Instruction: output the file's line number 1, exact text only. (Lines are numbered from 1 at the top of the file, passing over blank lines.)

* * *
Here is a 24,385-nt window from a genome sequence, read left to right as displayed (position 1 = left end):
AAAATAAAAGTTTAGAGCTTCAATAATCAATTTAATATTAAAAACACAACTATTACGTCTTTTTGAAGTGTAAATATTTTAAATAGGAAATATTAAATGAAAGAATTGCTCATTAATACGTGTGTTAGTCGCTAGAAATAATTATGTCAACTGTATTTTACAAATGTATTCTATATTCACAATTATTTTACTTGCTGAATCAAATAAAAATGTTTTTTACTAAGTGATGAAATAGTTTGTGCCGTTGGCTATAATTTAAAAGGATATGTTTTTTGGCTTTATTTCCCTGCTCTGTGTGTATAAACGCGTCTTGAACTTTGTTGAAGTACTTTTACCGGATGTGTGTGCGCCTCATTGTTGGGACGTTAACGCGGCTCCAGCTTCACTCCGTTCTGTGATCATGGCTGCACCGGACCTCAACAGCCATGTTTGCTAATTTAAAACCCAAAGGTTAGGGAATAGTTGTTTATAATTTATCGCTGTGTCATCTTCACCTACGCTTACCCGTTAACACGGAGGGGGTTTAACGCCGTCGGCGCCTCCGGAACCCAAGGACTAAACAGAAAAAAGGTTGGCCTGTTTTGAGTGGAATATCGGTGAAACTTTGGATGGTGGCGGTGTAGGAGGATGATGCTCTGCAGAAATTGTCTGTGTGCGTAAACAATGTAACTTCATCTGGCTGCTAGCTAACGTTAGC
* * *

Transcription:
Here is a 24,385-nt window from a genome sequence, read left to right as displayed (position 1 = left end):